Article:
Making It
An audio engineer and mother of two cycles out of one career and into another

By Elizabeth Chang
Sunday, July 15, 2007

Silver Cycles owner Linda Mack has a great commute: She bikes to work. "That was part of my master plan," she says. After almost a decade of juggling single motherhood and an audio engineering job at National Public Radio that had constantly changing hours, Linda is relishing the compactness and consistency of her new life, where her store, her house and her children's school are near one another in Silver Spring.

When Linda, 53, adopted her first daughter from Russia in 1999, she started thinking about a career change (her second daughter came in 2003). She had some financial resources, including a six-figure settlement from a class-action suit. And she had a passion: 25 years of bike racing. "I'm not saying that I'm good at it, but I loved it," she says. Linda took some online business courses, helped a friend buy a bike shop in College Park and realized that retail could be very satisfying because "You're rewarded by the job that you do."

Scouting properties in Silver Spring, Linda found a space that was near the Beltway, accessible to several bike paths and doors away from a popular bakery. In August 2004, she and minority partner Baird Webel opened Silver Cycles.

The staff prides itself on its service and places great importance on fitting people with the right bike, Linda says. "We're kind of populist. I think there's a perfect bike for everybody, and it's not necessarily the newest technology and the coolest colors."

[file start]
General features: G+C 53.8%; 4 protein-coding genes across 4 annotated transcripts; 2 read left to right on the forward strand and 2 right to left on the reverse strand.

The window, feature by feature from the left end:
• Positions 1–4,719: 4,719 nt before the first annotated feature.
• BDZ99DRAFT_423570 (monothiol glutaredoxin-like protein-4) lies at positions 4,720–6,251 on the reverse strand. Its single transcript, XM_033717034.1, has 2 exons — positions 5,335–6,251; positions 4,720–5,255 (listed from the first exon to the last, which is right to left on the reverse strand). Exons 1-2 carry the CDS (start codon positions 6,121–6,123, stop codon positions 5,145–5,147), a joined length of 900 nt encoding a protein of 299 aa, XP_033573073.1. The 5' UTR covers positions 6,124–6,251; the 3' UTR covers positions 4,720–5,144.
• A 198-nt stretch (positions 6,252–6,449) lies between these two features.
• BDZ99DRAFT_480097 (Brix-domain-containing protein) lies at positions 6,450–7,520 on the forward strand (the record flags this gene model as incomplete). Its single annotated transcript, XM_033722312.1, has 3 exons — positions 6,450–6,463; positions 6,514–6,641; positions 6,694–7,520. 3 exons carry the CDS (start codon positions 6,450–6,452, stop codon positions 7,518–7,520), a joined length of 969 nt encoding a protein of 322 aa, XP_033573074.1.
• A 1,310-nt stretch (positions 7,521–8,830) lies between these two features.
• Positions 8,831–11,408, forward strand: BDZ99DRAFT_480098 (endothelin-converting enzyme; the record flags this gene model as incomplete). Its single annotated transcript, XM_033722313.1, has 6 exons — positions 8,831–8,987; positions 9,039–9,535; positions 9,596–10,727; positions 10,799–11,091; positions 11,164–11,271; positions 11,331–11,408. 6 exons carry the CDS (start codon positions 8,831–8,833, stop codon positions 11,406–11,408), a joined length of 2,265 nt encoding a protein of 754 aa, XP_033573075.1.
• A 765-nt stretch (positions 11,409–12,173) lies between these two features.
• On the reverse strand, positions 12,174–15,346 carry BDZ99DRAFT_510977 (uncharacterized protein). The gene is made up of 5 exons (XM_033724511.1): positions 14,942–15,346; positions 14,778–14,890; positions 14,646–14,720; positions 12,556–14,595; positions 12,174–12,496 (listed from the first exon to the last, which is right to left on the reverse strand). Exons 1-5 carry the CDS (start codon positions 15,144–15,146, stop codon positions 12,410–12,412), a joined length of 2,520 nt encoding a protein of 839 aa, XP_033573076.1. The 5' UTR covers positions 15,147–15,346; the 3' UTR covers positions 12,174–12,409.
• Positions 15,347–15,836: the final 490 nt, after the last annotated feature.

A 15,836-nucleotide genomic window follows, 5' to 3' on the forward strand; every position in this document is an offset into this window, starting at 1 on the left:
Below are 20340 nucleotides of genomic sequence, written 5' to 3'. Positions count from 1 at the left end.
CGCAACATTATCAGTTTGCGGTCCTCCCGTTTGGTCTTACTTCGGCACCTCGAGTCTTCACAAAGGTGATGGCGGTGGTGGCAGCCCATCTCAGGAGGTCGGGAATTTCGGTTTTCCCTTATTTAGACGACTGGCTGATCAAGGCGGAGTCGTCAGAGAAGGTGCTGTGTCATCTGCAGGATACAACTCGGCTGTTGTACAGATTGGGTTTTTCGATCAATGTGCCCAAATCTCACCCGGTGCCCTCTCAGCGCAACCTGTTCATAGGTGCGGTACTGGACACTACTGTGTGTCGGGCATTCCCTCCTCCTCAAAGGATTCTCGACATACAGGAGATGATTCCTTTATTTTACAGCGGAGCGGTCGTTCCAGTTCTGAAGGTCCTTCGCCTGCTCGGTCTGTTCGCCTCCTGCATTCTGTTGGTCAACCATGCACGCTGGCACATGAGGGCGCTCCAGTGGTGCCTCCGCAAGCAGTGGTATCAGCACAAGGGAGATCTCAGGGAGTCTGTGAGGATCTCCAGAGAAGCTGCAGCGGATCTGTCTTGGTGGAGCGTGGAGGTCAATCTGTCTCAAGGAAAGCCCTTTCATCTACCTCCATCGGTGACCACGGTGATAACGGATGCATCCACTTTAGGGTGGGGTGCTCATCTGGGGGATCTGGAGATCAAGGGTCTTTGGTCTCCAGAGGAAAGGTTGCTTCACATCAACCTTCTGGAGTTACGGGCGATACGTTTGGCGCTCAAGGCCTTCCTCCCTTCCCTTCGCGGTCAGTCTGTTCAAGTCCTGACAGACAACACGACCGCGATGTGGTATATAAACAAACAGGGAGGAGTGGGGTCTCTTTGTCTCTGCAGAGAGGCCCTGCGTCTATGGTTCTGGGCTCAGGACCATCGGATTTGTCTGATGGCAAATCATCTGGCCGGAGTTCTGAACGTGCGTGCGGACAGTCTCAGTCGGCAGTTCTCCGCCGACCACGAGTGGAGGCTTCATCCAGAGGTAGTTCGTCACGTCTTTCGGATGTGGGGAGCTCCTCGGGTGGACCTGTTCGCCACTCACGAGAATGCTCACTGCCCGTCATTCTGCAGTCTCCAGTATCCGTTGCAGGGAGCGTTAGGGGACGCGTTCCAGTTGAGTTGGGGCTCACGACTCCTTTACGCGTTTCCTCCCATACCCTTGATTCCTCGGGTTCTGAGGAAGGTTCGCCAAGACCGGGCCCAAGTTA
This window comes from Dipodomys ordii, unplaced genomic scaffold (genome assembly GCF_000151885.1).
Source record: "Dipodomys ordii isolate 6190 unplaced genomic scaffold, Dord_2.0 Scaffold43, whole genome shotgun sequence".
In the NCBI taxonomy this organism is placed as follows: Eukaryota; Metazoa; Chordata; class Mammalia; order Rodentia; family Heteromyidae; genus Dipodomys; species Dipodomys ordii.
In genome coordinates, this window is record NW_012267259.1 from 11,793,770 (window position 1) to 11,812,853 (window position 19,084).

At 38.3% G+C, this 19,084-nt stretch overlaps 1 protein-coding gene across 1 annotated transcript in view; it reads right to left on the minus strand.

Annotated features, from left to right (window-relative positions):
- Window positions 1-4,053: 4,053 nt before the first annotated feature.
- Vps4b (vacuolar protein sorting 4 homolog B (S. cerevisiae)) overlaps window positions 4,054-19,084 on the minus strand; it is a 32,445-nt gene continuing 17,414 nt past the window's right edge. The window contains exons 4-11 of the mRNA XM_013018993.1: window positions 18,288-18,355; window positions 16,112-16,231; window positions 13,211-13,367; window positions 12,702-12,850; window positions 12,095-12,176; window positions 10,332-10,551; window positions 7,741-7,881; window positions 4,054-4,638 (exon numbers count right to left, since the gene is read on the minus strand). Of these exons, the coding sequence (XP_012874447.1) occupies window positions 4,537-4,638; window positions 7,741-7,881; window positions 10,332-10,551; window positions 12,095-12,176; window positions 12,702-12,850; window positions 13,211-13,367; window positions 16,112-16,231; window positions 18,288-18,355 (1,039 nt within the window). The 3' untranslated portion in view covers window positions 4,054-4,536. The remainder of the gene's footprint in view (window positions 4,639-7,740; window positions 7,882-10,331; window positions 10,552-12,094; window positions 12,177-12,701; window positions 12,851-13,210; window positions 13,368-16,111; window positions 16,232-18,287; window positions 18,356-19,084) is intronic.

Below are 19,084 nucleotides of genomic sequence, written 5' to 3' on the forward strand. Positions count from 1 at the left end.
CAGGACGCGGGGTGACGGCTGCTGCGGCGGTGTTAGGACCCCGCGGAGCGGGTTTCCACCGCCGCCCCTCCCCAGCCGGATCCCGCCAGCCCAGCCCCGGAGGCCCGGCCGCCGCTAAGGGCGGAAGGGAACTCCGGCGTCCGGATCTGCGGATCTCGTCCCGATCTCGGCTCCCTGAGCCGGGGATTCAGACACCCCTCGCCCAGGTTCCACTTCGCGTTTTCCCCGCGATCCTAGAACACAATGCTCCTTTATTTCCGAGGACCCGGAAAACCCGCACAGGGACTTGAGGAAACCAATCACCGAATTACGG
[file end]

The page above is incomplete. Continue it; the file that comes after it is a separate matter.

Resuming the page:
Linda continued working at NPR and didn't draw a paycheck from Silver Cycles for 2 1/2 years; all the money went back into the store. But then, business started booming; sales last spring were 38 percent higher than the previous year's. On March 31, Linda left NPR to devote herself to the store full time. She's been working 50 to 60 hours a week, and it's hard to get away for a vacation, but "no one ever calls me at 1 in the morning to go do a breaking news story," she says. And her daughters, Svetlana, 8, and Anastasiya, 9, are much happier, Linda says. "They see me a lot more; they don't have to go to day care . . . I walk them to the bus every day."

The girls, who "think it's cool to have a mom who owns a bike shop," sometimes go to the store after school and on Saturdays and like to help, Linda says. They move the bikes in and out, take out the trash and put labels on merchandise. And Linda's friends often "come to the shop and sweep them away" for play dates, she says. Her friends' support has been key, she adds. "You can't do it by yourself."

While her second career is going well, Linda faces challenges: staff turnover, cramped quarters and a business growing almost faster than she can keep up with it. "My biggest surprise is that success costs so much," Linda says. She is trying to find more sales help and warehouse space for storing merchandise off-site.

"My plan is to grow the business to the point . . . where I only work 40 hours a week," she says. "I want to enjoy my children and be part of their lives, and I want the business to succeed."

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